Study says texting and dialing while driving causes crashes; talking while driving is okay
The study used some heavy duty technology including video cameras, GPS, lane trackers and sensors to measure speed and acceleration. These were placed in the cars belonging to 42 newly licensed drivers aged 16 and 17, and in the cars of 109 veteran drivers with an average of 20 years behind the wheel. The newly licensed and teen drivers are banned from using a cellphone while driving in 37 states. 12 states ban the use of handsets behind the wheel for all drivers, while 41 do not allow texting while driving.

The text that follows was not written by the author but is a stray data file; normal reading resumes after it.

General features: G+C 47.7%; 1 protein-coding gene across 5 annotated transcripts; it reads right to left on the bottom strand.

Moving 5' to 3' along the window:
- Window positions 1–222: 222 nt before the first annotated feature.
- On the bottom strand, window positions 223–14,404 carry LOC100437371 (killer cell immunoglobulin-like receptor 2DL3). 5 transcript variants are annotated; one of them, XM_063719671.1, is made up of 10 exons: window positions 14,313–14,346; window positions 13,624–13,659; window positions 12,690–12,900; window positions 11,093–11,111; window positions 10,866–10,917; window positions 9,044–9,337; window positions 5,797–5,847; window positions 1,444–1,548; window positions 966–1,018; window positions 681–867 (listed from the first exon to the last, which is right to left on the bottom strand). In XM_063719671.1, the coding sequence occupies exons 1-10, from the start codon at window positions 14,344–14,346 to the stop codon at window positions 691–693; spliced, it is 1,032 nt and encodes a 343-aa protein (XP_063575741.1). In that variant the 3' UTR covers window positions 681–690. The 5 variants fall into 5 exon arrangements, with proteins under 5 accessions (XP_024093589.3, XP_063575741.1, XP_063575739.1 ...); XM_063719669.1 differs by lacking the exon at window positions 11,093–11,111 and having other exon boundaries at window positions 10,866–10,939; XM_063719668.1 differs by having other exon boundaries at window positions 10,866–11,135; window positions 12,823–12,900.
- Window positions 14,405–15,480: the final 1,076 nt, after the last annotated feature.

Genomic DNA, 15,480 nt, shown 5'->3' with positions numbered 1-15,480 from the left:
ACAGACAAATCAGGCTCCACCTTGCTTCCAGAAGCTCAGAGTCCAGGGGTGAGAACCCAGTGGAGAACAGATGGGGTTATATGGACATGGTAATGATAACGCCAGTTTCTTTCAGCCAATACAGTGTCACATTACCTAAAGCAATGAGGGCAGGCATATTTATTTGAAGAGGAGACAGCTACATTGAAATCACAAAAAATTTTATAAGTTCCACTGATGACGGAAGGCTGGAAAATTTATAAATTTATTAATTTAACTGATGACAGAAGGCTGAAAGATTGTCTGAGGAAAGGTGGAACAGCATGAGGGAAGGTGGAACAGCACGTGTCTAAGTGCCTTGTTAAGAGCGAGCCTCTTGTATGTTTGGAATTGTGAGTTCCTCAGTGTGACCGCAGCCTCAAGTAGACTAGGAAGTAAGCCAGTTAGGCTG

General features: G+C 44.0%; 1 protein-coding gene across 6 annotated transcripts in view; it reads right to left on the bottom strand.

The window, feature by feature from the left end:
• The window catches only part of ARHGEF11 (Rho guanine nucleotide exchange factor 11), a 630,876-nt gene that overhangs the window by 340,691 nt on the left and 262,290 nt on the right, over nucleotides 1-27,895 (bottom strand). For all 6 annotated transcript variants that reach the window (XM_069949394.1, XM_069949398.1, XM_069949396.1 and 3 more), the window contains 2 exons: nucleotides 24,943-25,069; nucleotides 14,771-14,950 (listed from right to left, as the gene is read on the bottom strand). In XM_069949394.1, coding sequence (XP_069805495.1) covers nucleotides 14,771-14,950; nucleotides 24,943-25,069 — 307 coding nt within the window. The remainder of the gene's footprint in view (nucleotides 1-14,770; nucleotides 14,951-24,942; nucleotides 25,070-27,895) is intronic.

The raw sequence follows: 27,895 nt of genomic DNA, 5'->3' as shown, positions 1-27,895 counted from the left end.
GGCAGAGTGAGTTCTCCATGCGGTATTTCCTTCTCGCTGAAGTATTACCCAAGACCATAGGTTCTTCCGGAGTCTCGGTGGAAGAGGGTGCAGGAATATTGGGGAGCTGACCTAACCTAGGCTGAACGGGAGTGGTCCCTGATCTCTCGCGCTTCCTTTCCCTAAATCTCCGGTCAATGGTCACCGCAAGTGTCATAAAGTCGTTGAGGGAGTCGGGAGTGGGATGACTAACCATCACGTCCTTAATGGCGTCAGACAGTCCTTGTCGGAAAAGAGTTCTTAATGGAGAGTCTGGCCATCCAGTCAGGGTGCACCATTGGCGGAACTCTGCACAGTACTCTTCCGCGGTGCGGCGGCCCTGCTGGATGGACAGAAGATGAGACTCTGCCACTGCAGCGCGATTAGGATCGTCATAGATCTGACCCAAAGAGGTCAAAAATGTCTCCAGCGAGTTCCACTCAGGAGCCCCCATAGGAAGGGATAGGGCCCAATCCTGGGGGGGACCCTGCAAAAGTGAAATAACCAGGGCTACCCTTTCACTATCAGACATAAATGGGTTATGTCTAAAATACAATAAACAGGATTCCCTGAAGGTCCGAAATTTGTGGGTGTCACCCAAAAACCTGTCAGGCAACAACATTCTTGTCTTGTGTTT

The data shows that if the young drivers reach for a cellphone or start dialing, the risk of a crash is increased by a whopping 700%. If these youngsters were sending or receiving a text, the risk of an accident rose by 400%. The test for older drivers shows that only dialing while driving increased the odds of a smash-up. The study started before texting became widespread, so it is unknown how older drivers wold respond to texting while driving.
The findings that talking while driving will not increase the chances of an accident is not widely accepted. David Strayer, a scientist who has done research on this subject at the University of Utah, says that this finding goes against his work on the subject. Strayer blames the instruments used to measure the level of distractions, saying that video cameras cannot show "cognitive distraction".